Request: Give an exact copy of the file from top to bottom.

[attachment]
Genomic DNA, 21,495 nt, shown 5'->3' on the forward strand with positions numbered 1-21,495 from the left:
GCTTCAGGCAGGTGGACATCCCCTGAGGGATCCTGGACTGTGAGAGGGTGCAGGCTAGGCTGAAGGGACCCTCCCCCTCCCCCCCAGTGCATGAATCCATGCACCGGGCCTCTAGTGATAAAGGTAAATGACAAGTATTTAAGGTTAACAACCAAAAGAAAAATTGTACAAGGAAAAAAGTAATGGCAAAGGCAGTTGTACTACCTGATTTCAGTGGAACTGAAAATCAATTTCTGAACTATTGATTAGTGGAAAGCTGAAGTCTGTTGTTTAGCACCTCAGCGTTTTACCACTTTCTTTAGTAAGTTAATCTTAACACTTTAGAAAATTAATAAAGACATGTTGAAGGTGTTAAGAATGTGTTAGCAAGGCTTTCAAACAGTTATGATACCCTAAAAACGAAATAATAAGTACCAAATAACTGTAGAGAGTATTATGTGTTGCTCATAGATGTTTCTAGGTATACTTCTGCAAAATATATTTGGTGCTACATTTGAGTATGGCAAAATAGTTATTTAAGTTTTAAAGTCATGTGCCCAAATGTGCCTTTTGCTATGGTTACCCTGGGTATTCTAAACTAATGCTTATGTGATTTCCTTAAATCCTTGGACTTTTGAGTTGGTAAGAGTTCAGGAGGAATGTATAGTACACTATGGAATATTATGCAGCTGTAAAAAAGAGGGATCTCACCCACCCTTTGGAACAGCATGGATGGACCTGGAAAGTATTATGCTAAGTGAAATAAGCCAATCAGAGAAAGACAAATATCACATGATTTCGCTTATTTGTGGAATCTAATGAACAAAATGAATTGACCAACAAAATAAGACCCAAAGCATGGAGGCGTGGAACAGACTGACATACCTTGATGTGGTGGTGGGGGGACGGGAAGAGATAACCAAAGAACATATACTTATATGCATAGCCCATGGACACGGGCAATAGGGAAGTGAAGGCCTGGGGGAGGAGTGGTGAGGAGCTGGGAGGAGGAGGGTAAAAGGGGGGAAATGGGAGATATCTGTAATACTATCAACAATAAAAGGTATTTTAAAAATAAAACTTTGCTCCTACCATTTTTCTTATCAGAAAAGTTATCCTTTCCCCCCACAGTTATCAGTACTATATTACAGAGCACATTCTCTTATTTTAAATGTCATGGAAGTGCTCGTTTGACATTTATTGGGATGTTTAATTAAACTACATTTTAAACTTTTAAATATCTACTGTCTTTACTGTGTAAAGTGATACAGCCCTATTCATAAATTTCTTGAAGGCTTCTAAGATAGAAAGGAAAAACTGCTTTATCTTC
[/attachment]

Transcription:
Genomic DNA, 21,495 nt, shown 5'->3' on the forward strand with positions numbered 1-21,495 from the left:
GCTTCAGGCAGGTGGACATCCCCTGAGGGATCCTGGACTGTGAGAGGGTGCAGGCTAGGCTGAAGGGACCCTCCCCCTCCCCCCCAGTGCATGAATCCATGCACCGGGCCTCTAGTGATAAAGGTAAATGACAAGTATTTAAGGTTAACAACCAAAAGAAAAATTGTACAAGGAAAAAAGTAATGGCAAAGGCAGTTGTACTACCTGATTTCAGTGGAACTGAAAATCAATTTCTGAACTATTGATTAGTGGAAAGCTGAAGTCTGTTGTTTAGCACCTCAGCGTTTTACCACTTTCTTTAGTAAGTTAATCTTAACACTTTAGAAAATTAATAAAGACATGTTGAAGGTGTTAAGAATGTGTTAGCAAGGCTTTCAAACAGTTATGATACCCTAAAAACGAAATAATAAGTACCAAATAACTGTAGAGAGTATTATGTGTTGCTCATAGATGTTTCTAGGTATACTTCTGCAAAATATATTTGGTGCTACATTTGAGTATGGCAAAATAGTTATTTAAGTTTTAAAGTCATGTGCCCAAATGTGCCTTTTGCTATGGTTACCCTGGGTATTCTAAACTAATGCTTATGTGATTTCCTTAAATCCTTGGACTTTTGAGTTGGTAAGAGTTCAGGAGGAATGTATAGTACACTATGGAATATTATGCAGCTGTAAAAAAGAGGGATCTCACCCACCCTTTGGAACAGCATGGATGGACCTGGAAAGTATTATGCTAAGTGAAATAAGCCAATCAGAGAAAGACAAATATCACATGATTTCGCTTATTTGTGGAATCTAATGAACAAAATGAATTGACCAACAAAATAAGACCCAAAGCATGGAGGCGTGGAACAGACTGACATACCTTGATGTGGTGGTGGGGGGACGGGAAGAGATAACCAAAGAACATATACTTATATGCATAGCCCATGGACACGGGCAATAGGGAAGTGAAGGCCTGGGGGAGGAGTGGTGAGGAGCTGGGAGGAGGAGGGTAAAAGGGGGGAAATGGGAGATATCTGTAATACTATCAACAATAAAAGGTATTTTAAAAATAAAACTTTGCTCCTACCATTTTTCTTATCAGAAAAGTTATCCTTTCCCCCCACAGTTATCAGTACTATATTACAGAGCACATTCTCTTATTTTAAATGTCATGGAAGTGCTCGTTTGACATTTATTGGGATGTTTAATTAAACTACATTTTAAACTTTTAAATATCTACTGTCTTTACTGTGTAAAGTGATACAGCCCTATTCATAAATTTCTTGAAGGCTTCTAAGATAGAAAGGAAAAACTGCTTTATCTTC